This week we’re talking about the biggest infrastructure project to hit East Africa since independence: the Standard Gauge Railway (SGR).
Launched on 1st June 2017 it has become the symbol of modernisation for the Kenyan government, and last week I took a journey on it from Nairobi to Mombasa.
Trains in East Africa
When Europeans first landed in East Africa high on the agenda of projects was to build railways.
Trains were seen as the future. Nairobi became Kenya’s capital as a result of being the halfway house between the port of Mombasa and the shores of Lake Victoria. Kampala, another big administrative centre (now the capital of Uganda) was the destination.
The initial line was a “narrow gauge” line (and became known as The Lunatic Express owing to innumerate factors which made its construction treacherous).
It was completed in 1901, and was in use for the remainder of the century, though fell into disrepair as a result of lack of maintenance.
In 2016, I went on one of the last journeys on the old train and it was then discontinued to make way for the SGR.
Made by China
Around the mid-2010s various East African governments began discussions with the Chinese government to start the wonderfully named East African Railway Master Plan.
The short version is to build a network of railways to replace the outdated narrow gauge railways.
The first section was Mombasa-Nairobi. China built it, and gave the Kenyan government an invoice of $3.6bn.
The “look and feel” of the whole train experience is very much Chinese.
Planning my trip
I was keen to try out the new train before leaving Kenya and so arranged my travel to spend the day heading down to Mombasa before going on to Lamu.
The booking process was a little clunky, but nevertheless I was able to book online, pay with mobile money and print off my tickets at the machine on the day.
There are 4 train journeys (2 each way) every day and I chose the morning route on Wednesday, which stopped at various towns along the way.
Impressive set up
The design and scale of the project is unlike anything I’ve seen in East Africa.
The terminus was as a big (and secure) as an airport and goes all the way to having attendants to welcome you aboard and then stand to attention on the platform as the train departs.
The train motioned along at around 68km/h (so said the electronic screen) and I got on with reading my book whilst occasionally seeking distraction from the passing landscape, most notably an area with lots of baobab trees.
Three hours in, at a place called Mtito Andei, the platform was empty apart from one group of brightly dressed travellers.
The doors opened and a collective noun of Chinese people came into our carriage.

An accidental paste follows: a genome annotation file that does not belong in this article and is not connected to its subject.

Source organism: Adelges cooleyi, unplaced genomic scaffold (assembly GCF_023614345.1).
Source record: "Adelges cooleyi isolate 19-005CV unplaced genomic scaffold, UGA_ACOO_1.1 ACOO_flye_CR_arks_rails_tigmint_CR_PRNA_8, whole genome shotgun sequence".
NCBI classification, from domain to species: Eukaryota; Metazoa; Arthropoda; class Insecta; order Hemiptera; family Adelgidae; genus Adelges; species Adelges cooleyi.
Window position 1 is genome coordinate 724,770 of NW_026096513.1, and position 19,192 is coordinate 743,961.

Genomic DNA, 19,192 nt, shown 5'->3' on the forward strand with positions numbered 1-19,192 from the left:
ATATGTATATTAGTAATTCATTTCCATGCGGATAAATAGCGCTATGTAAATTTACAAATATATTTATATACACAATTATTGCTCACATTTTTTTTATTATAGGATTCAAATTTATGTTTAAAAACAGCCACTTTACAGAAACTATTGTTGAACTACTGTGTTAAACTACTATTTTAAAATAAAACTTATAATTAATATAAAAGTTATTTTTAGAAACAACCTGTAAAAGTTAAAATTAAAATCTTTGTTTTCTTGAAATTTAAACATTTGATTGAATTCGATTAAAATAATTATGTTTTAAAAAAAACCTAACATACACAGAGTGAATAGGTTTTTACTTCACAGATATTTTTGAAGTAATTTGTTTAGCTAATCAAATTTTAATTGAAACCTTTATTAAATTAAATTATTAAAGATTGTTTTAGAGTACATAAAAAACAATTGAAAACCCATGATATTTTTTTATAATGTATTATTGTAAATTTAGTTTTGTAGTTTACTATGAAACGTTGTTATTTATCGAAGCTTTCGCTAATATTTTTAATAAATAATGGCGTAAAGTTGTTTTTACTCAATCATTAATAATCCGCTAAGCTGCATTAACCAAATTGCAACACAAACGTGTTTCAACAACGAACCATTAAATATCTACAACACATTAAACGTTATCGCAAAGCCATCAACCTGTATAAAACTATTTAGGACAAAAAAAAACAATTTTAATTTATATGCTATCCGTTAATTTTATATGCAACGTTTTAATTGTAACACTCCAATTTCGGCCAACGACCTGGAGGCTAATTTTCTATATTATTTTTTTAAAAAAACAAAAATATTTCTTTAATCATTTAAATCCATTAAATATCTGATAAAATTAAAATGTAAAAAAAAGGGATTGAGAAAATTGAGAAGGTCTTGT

This caused all kinds of interest and commotion as they bustled on with their suitcases, bumping into people up and down the aisle to their seats.
A side effect was to set off the majority of the until-then sedate small children in the vicinity enter into a screaming war, which was, to me at least, an undesirable consequence.
It appeared that the Chinese people were being chaperoned by a Kenya Railways official, though it may also have been part of a wider tour. Either way, the journey was a lot less quiet from that point on.
Note to self: what is going on in Mtito Andei which is of such interest?
Second order effects of seeing high standards
I’m curious what the hidden effects will be of the train existing in Kenya.
The price of a ticket is around $10 for the six hour ride to Mombasa (less for one of the other stops).
This makes it an affordable and viable option for everyday Kenyans to travel around the country as opposed to a touristic luxury.
My impression is that most won’t have interacted with such high service (usually reserved for high-income visitors).
Everyone around me on the train had hushed astonishment when the train left exactly on time, and small things, such as the aisle floors being diligently mopped throughout the journey to keep the place clean, really seemed to play into this idea of “high standards”.
It’s unclear what the costs may develop to be, but the benefits both tangible (affordable; predictable) and intangible (dignified travel; exposure to high standards) will, I hope, transcend the short term and into the long term.
Trunks out the window
At a town called Voi I swapped seats to accommodate a couple of big groups coming on for the final stint.
At the stage we were passing through the Tsavo National Park and so it was quite common to see wildlife getting on with life by the railroads.
There were plenty of zebra and DLAs (deer-like animals) as well as a herd of elephants, which got a lot of interest.
The other end
Approaching Mombasa the other attraction out of the window was the new highway, and at 14:18 we all disembarked from the equally impressive Mombasa terminus.
I then took a boda (motorcycle) to a nearby small town and spent the evening seeking out a place for beans, greens and chapati – ending up washing it down with a freshly cut coconut water. The benefits of coastal life.
In other news…
The new season of the podcast started this week. The first episode is called:
Move over Tesla, Opibus has a better way to get electric vehicles on African roads
You can listen via:
- Apple Podcasts: https://podcasts.apple.com/gb/podcast/east-africa-business-podcast/id1150767301
- Spotify: https://open.spotify.com/show/57payRhs9rk8VWIXI9VSf8
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